The acceptance of breastfeeding seems to depend largely on the country and cannot be categorized by geographic areas. Nevertheless, high-income countries generally have much lower breastfeeding rates according to a UNICEF report. But what is the difference between a culture that accepts public breastfeeding and one that does not? People in the western world have the tendency to associate breasts with sexual stimuli and not with their natural purpose of feeding babies. Is it then this sexualisation of the female breast that is leading our society to discourage breastfeeding in public?
Probably a big issue is a circle of events that has been initiated: certainly, women feel uncomfortable and, consequently, breastfeed less in public, making it more and more odd to do so. Women deciding not to breastfeed in public might indeed play a big role in the way people think of breasts. According to a study, only 26 % of adults in the UK have seen a woman breastfeeding in their life (2). This number already says it all. If you do not see breasts used for their natural purpose but only as a sexual stimulus in advertising and media, how could you ever consider breastfeeding in public to be normal?
How could this circle be prevented? It seems as though governments could help with this matter, as seen in a few examples. Scandinavian countries started a pro-breastfeeding initiative in the 1970s by banning formula milk advertising and giving women breaks off work for breastfeeding. Breastfeeding rates increased dramatically and are still among the highest worldwide (3, 4). According to UNICEF, the governments of India and Vietnam also managed to increase breastfeeding rates by similar measures. This implies that when breastfeeding rates went up, so did social acceptance. In the UK, any discrimination of breastfeeding women was banned in 2010 by law. Nevertheless, the UK has one of the lowest breastfeeding rates worldwide according to a report in 2018.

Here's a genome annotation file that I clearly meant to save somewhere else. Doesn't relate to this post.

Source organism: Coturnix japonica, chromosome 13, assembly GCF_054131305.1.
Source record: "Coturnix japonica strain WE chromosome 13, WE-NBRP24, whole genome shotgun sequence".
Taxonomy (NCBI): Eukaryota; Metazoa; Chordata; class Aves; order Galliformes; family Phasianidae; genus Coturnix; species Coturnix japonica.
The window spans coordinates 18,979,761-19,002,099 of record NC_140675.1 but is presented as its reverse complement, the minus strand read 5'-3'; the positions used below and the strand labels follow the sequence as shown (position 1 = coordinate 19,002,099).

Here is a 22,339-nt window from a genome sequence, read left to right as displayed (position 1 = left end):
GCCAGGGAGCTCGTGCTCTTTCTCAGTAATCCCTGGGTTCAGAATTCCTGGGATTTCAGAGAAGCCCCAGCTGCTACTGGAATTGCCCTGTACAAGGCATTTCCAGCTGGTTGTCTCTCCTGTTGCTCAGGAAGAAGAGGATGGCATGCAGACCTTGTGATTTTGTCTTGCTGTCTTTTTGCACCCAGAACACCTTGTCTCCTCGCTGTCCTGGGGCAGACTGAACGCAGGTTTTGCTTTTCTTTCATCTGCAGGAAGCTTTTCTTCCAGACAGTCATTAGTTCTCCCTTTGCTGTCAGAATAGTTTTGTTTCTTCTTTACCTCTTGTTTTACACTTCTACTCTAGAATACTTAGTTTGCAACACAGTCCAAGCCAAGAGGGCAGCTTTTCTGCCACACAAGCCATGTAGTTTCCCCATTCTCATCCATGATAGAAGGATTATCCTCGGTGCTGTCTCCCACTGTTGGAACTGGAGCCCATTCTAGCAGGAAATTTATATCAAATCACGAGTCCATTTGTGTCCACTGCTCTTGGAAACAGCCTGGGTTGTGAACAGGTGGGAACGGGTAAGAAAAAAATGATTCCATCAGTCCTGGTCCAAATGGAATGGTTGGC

It is rather unlikely that the vicious cycle precluding breastfeeding in public can be resolved soon, even though governmental actions could bring progress, as seen in the Scandinavian example. Women also have a chance to play their part by deciding to breastfeed more often in public, which could change people’s views on the matter. The public acceptance should consequently increase the more this is seen as a normal occurrence. The act of breastfeeding should be seen as natural and sexualisation of breasts should not influence men and women in their way of looking at breastfeeding women in public. Similarly, this should not influence women in their decision whether to breastfeed their new-born child.
Anna K. Stelling-Germani
- Johnston-Robledo, I. et al., “Indecent Exposure: Self-objectification and Young Women’s Attitudes Toward Breastfeeding”, Sex Roles, 2007.
- Giles, M. et al., “Measuring young people’s attitudes to breastfeeding using the Theory of Planned Behaviour”, J Public Health (Oxf), 2007.
- Sayers, R., “Breast is best: just maybe in private?”, Br J Gen Pract, 2014
- Protheroe L. et al., “The effectiveness of public health interventions to promote the initiation of breastfeeding”, Health Development Agency, 2003